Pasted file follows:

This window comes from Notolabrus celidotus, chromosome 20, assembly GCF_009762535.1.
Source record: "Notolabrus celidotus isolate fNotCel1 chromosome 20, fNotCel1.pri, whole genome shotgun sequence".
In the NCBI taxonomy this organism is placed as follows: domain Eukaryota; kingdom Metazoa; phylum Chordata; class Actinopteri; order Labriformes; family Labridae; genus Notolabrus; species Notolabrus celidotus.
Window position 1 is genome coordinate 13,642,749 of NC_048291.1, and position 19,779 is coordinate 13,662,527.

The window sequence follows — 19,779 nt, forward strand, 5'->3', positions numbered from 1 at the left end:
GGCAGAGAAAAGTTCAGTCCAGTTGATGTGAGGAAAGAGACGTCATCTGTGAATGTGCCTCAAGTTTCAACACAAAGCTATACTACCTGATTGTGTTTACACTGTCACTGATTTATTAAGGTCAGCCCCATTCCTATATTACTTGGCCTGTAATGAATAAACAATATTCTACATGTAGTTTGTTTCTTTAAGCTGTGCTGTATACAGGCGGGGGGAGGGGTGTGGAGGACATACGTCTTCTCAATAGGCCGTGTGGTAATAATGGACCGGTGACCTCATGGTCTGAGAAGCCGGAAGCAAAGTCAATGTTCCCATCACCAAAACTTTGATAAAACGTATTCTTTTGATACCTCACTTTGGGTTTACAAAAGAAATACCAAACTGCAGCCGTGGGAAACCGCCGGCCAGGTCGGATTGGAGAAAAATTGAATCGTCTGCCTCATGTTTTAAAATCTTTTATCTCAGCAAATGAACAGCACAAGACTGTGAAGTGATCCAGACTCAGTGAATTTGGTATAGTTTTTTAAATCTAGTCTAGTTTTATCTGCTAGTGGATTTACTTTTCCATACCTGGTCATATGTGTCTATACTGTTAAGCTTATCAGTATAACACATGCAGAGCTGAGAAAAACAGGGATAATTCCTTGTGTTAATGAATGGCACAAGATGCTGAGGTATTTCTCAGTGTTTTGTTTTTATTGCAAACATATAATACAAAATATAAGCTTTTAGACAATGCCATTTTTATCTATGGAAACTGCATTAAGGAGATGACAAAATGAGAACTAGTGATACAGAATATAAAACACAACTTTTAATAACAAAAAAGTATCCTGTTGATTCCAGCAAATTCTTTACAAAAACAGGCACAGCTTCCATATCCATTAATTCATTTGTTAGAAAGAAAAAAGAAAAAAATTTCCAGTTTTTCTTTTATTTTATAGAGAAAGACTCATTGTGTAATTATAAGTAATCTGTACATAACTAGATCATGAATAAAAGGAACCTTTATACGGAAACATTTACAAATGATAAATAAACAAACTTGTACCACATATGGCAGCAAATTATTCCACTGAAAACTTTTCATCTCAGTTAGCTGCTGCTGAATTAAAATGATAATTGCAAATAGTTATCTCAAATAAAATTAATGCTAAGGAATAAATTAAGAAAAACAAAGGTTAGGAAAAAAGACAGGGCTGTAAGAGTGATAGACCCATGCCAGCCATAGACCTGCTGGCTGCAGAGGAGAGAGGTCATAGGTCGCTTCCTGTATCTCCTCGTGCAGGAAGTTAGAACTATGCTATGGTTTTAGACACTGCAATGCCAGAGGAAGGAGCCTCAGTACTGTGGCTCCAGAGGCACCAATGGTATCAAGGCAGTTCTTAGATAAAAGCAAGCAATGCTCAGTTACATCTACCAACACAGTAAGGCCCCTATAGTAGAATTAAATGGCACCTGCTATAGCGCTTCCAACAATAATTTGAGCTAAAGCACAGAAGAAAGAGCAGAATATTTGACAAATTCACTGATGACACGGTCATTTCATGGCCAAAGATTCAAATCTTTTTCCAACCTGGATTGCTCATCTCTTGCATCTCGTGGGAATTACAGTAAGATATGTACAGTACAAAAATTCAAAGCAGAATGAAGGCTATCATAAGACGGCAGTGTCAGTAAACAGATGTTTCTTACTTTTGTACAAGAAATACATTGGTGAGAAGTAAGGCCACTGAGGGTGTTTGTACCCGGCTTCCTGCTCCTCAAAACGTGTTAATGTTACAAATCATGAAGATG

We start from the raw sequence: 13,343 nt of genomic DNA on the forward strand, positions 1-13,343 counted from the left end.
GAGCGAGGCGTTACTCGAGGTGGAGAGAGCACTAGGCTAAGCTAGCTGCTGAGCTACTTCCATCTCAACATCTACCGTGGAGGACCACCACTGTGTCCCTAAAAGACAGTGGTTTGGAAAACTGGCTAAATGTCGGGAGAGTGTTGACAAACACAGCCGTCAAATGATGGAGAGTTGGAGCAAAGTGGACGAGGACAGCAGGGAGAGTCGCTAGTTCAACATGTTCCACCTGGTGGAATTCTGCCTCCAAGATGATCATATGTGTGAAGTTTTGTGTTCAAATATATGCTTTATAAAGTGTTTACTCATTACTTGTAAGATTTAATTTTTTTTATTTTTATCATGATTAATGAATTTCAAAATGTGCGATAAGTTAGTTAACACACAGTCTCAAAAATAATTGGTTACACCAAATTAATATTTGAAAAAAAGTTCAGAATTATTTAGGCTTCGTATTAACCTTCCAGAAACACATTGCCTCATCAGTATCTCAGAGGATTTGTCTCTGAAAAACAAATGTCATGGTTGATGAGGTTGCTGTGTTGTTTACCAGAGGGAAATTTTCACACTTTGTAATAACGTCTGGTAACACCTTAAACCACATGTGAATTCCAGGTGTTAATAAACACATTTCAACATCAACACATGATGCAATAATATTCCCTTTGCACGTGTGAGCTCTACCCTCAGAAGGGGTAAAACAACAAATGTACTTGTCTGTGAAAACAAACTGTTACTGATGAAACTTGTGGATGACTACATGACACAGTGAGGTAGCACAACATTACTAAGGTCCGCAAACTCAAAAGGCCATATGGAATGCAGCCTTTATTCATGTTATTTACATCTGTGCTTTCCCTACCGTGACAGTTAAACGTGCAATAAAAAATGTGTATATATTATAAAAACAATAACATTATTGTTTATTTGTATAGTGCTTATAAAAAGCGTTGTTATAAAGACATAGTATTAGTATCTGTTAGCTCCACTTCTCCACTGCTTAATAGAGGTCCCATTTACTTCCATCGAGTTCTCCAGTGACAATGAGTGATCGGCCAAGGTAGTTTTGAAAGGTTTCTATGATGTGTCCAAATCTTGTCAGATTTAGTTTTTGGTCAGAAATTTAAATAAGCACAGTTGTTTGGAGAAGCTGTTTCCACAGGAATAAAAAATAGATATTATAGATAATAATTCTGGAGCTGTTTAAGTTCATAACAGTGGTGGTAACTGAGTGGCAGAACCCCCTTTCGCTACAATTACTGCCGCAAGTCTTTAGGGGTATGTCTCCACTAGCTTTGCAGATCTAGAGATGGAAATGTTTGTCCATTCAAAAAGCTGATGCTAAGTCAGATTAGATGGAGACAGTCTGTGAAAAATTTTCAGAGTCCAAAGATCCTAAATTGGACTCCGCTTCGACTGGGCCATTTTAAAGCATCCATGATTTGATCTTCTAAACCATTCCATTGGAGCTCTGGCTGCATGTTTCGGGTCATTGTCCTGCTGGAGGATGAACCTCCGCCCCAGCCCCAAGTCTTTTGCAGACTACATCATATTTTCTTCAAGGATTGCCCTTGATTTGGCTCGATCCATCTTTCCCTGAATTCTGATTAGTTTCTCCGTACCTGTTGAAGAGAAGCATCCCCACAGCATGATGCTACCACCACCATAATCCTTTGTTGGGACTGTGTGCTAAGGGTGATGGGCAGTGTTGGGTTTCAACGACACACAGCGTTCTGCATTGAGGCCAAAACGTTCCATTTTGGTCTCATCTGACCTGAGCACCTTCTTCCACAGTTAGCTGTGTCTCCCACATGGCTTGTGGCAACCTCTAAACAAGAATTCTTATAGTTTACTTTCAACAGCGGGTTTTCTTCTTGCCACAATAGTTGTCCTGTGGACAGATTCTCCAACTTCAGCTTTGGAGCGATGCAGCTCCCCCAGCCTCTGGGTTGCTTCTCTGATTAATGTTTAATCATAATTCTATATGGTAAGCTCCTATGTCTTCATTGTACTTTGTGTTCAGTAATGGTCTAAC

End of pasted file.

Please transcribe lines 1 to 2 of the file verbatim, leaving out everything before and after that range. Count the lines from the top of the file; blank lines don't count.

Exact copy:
This window comes from Notolabrus celidotus, chromosome 20, assembly GCF_009762535.1.
Source record: "Notolabrus celidotus isolate fNotCel1 chromosome 20, fNotCel1.pri, whole genome shotgun sequence".